Forum: Ruby on Rails Read-only fields.

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Dean H. (Guest)
on 2007-04-18 19:38
(Received via mailing list)
I have a field in my table that I do not want ActiveRecord to update.
I would like to retrieve that field, and have it displayed.

However, when I perform update, and ActiveRecord generates the SQL, I
don't want it to include the field in it's update. I haven't figured
out a way to do this.

Any ideas?
Xavier N. (Guest)
on 2007-04-18 19:54
(Received via mailing list)
On Apr 18, 2007, at 5:37 PM, Dean H. wrote:

> I have a field in my table that I do not want ActiveRecord to update.
> I would like to retrieve that field, and have it displayed.
>
> However, when I perform update, and ActiveRecord generates the SQL, I
> don't want it to include the field in it's update. I haven't figured
> out a way to do this.

If the attribute is only updated under the hood, with triggers,
Model.update_all, etc. then

   attr_readonly :foo

is what you need, but according to

   http://dev.rubyonrails.org/ticket/6896

is scheduled for 1.2.4 (I thought it was accepted for 1.2).

-- fxn
Phlip (Guest)
on 2007-04-20 06:13
(Received via mailing list)
Dean H. wrote:

> I have a field in my table that I do not want ActiveRecord to update.
> I would like to retrieve that field, and have it displayed.
>
> However, when I perform update, and ActiveRecord generates the SQL, I
> don't want it to include the field in it's update. I haven't figured
> out a way to do this.

Why not write unit tests that check the value never changes, then write
it
liberally? Who cares if the magnetism actually hits that database file
storage block, if the users never see the difference?

DBs were not made for the C++ 'const' concept...

--
  Phlip
  http://www.oreilly.com/catalog/9780596510657/
  "Test Driven Ajax (on Rails)"
  assert_xpath, assert_javascript, & assert_ajax
Xavier N. (Guest)
on 2007-04-20 10:59
(Received via mailing list)
On Apr 20, 2007, at 4:11 AM, Phlip wrote:

> storage block, if the users never see the difference?
Problem are race conditions:

   1. user = User.find(id)

   2. another process udates his record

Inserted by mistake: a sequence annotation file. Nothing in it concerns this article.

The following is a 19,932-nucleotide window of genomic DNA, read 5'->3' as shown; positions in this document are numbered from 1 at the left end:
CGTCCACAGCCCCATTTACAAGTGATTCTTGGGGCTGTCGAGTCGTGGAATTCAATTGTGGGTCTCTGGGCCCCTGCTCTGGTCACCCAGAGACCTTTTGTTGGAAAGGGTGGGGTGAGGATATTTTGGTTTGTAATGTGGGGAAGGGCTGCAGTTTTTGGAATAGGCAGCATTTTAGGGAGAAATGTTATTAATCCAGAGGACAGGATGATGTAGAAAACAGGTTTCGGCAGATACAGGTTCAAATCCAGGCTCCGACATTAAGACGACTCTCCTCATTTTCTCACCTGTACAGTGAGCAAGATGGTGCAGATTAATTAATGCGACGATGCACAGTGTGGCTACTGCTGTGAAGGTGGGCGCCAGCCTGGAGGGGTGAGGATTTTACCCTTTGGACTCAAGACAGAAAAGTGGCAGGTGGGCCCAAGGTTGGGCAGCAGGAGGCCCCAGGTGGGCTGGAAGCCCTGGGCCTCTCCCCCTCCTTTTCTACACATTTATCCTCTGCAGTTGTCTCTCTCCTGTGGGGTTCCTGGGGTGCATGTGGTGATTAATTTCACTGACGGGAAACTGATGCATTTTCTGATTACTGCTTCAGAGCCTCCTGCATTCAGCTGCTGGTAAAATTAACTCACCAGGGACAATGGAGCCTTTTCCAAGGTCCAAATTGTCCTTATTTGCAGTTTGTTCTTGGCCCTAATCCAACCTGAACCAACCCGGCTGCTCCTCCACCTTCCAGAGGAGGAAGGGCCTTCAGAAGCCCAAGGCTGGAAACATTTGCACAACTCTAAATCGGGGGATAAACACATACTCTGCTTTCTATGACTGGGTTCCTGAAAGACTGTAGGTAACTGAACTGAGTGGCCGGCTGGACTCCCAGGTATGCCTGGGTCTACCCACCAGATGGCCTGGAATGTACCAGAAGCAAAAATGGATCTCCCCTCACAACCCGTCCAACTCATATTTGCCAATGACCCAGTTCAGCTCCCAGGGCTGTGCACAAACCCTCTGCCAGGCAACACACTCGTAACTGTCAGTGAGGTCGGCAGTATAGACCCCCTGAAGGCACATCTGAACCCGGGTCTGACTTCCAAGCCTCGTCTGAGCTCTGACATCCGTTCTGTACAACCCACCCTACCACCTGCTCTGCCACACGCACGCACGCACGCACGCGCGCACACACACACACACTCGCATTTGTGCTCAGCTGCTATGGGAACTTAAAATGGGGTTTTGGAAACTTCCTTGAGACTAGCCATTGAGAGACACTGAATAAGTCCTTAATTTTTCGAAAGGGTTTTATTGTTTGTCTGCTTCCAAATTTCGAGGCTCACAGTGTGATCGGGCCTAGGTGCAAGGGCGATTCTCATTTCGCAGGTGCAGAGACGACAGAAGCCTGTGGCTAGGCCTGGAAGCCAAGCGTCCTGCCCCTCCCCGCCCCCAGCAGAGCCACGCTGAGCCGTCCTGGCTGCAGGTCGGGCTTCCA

3. user.save

Now the field is overwritten with the previous value, so the record
is broken. Even if you perform an extra read from the database in a
before_save to get the value at that moment there's risk for a race
condition.

In a muti-process environment there are race conditions if you don't
lock resources, but if the data is updated always by actions the
heuristic "last update wins" is normally good enough. When there are
updates that only come from the database that doesn't apply.

-- fxn
Brian H. (Guest)
on 2007-04-20 17:51
(Received via mailing list)
Xavier: Most of those are solved with a lock_version field and
optimistic
locking. However, there are other conditions where a bulk update might
not
be ideal.
Xavier N. (Guest)
on 2007-04-20 19:45
(Received via mailing list)
On Apr 20, 2007, at 3:50 PM, Brian H. wrote:

> Xavier: Most of those are solved with a lock_version field and
> optimistic locking. However, there are other conditions where a
> bulk update might not be ideal.

There are situations where you have an attribute that is _always_
maintained outside AR. There, optimistic locking is not what you
need. To program that way you need to catch an exception, reload that
special value, preserve the rest, and loop until eventually some save
succeeds. That's cumbersome.

What you really need is a transparent solution that provides a
regular model.save that ignores the field altogether. That's why
there's a patch to add attr_readonly in the cue.

-- fxn
Brian H. (Guest)
on 2007-04-20 19:54
(Received via mailing list)
Yup, I agree 100%. That's just one of the many  "other conditions" I
hinted
at.  I misinterpred your example (another process) to mean the same
program,
not an outside entity.
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